Plan the perfect garden with our interactive tool →

How to Prune Sedum

Sedum is a versatile bedding or border perennial that makes itself at home in rock gardens, flowerbeds and containers. There are many sedum varieties, all having the distinctive thick leaves with a range of blossom colors. Sedums are succulents and, therefore, desire a well-draining soil in a sunny location. Once sedums are established, a gardener's work is mostly to just enjoy the beauty of these perennial plants. Prune sedums lightly in the spring and watch them grow all summer long.

Leave the seedpods and spent blossoms on the sedum plant throughout the autumn and winter. This will not harm the sedum and provides visual interest over the winter. Birds enjoy the seeds as well and will often perch on the sedum branches to peck at the seedpods.

  • Sedum is a versatile bedding or border perennial that makes itself at home in rock gardens, flowerbeds and containers.
  • Birds enjoy the seeds as well and will often perch on the sedum branches to peck at the seedpods.

Watch for new growth and new shoots in the early spring. This is your signal that it is time to clean up the sedum plants for the upcoming growing season.

Trim off all of the old blossoms and seedpods. Shape the sedum plants as desired to train them to grow how you want them to grow.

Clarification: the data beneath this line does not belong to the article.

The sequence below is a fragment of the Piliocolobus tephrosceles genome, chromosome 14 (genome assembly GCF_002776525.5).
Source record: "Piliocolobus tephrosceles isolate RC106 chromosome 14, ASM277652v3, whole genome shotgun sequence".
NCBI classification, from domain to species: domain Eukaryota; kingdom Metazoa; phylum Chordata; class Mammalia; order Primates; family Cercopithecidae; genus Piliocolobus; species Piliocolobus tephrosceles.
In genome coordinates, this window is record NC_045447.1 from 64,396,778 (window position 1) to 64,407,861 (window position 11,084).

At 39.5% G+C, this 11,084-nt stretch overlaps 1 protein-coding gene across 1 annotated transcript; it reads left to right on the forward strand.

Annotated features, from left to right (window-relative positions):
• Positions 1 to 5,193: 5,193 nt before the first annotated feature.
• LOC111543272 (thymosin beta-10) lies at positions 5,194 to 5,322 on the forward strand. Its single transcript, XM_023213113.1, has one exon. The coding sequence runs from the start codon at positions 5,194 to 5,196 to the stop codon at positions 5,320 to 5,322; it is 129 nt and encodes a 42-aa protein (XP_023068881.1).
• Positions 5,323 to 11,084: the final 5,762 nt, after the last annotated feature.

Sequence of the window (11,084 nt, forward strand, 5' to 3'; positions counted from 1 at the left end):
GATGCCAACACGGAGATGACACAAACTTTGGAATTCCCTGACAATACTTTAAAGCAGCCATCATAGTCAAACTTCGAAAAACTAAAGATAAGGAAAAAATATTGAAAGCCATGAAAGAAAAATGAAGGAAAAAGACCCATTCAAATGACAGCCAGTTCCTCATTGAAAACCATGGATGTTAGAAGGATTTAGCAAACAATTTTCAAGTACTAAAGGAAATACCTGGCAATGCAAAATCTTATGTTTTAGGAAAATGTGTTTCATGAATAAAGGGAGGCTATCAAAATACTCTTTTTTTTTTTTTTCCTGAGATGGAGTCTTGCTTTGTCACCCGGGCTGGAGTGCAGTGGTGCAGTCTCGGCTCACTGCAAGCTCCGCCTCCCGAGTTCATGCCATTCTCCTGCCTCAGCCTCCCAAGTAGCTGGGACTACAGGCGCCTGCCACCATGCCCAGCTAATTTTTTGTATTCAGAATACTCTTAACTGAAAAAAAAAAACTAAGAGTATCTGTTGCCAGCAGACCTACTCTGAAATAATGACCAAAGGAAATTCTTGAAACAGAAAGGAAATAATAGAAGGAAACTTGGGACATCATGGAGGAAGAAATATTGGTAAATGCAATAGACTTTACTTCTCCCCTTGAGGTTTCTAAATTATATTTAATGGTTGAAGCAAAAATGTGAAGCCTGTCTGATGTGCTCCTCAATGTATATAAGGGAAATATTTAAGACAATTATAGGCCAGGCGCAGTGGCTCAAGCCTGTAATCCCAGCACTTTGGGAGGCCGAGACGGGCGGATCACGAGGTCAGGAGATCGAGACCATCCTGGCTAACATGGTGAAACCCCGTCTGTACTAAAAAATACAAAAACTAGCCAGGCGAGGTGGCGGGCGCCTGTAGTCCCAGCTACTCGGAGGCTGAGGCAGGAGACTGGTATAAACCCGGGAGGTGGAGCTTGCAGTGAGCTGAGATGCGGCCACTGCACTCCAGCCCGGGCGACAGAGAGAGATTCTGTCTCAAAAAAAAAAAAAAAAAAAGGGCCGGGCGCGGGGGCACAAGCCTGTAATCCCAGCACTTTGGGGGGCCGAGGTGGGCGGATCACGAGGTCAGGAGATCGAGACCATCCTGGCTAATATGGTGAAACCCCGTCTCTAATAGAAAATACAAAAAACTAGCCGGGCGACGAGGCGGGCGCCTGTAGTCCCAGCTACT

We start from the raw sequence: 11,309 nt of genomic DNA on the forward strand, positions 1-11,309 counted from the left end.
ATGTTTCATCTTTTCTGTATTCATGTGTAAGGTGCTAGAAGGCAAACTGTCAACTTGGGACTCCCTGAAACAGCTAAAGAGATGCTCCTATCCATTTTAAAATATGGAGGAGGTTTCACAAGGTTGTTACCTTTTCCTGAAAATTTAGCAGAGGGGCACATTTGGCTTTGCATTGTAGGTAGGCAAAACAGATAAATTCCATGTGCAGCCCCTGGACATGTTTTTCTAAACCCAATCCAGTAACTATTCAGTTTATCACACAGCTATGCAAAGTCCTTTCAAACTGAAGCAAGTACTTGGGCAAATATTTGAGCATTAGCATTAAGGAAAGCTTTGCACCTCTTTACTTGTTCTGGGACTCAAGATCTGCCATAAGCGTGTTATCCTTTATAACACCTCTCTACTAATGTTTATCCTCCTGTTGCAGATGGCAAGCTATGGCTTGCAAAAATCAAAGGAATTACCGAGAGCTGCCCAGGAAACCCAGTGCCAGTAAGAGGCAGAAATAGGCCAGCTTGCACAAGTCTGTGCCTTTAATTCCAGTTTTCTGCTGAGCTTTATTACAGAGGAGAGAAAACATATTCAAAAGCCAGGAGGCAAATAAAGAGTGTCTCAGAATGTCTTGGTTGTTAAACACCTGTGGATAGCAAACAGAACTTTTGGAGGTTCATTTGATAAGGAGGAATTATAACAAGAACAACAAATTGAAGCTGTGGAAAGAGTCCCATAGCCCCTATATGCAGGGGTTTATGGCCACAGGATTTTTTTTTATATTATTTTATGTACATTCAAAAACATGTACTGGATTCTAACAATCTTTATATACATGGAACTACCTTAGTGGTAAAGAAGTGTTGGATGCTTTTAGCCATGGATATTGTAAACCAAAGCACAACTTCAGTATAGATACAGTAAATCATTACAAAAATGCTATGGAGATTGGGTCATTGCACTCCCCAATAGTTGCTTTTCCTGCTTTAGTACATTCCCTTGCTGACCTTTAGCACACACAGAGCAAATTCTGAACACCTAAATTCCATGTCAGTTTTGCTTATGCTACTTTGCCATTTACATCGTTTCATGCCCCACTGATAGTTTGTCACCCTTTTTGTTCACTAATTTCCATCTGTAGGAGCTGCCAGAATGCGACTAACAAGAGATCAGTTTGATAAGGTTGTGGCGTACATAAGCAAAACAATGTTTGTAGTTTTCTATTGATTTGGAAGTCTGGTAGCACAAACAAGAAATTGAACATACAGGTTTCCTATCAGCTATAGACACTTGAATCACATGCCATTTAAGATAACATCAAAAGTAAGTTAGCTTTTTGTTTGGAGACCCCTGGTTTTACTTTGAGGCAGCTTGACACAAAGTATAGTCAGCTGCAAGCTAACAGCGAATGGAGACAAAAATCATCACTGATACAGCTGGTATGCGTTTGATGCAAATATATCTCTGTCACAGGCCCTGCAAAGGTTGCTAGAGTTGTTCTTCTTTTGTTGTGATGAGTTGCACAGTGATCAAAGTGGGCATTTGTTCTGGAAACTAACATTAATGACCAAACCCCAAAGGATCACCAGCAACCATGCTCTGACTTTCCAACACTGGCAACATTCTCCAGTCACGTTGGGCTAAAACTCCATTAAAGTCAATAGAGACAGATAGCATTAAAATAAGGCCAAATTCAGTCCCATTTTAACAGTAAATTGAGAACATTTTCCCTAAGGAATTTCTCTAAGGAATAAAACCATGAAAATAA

Monitor the sedum plants as they progress through the growing season. If they begin to appear unbalanced and overgrown in the center, cut these overgrown portions back by as much as half to encourage more attractive blooms from the sedum plants.

Prune Sedum

Cut the spent flower stalks on the sedum back to near the base of the plant just above new growth as it appears in late winter or early spring. Pinch showy sedums back once during the growing season by using your thumb and the fingernail on your index finger to remove the top 4 inches of the stem in late spring or early summer when the plant is 8 inches tall. Always sever the stem just above a leaf node. Inspect the sedum regularly throughout the year for fungal leaf spots, other diseases, heavy pest activity, and damaged or dead stems. Dispose of removed sections of the sedum away from desirable vegetation to avoid spreading disease.

  • Watch for new growth and new shoots in the early spring.
  • Cut the spent flower stalks on the sedum back to near the base of the plant just above new growth as it appears in late winter or early spring.

Prune Sedum

Cut the spent flower stalks on the sedum back to near the base of the plant just above new growth as it appears in late winter or early spring. Pinch showy sedums back once during the growing season by using your thumb and the fingernail on your index finger to remove the top 4 inches of the stem in late spring or early summer when the plant is 8 inches tall. Always sever the stem just above a leaf node. Inspect the sedum regularly throughout the year for fungal leaf spots, other diseases, heavy pest activity, and damaged or dead stems. Dispose of removed sections of the sedum away from desirable vegetation to avoid spreading disease.

  • Watch for new growth and new shoots in the early spring.
  • Cut the spent flower stalks on the sedum back to near the base of the plant just above new growth as it appears in late winter or early spring.
Garden Guides
×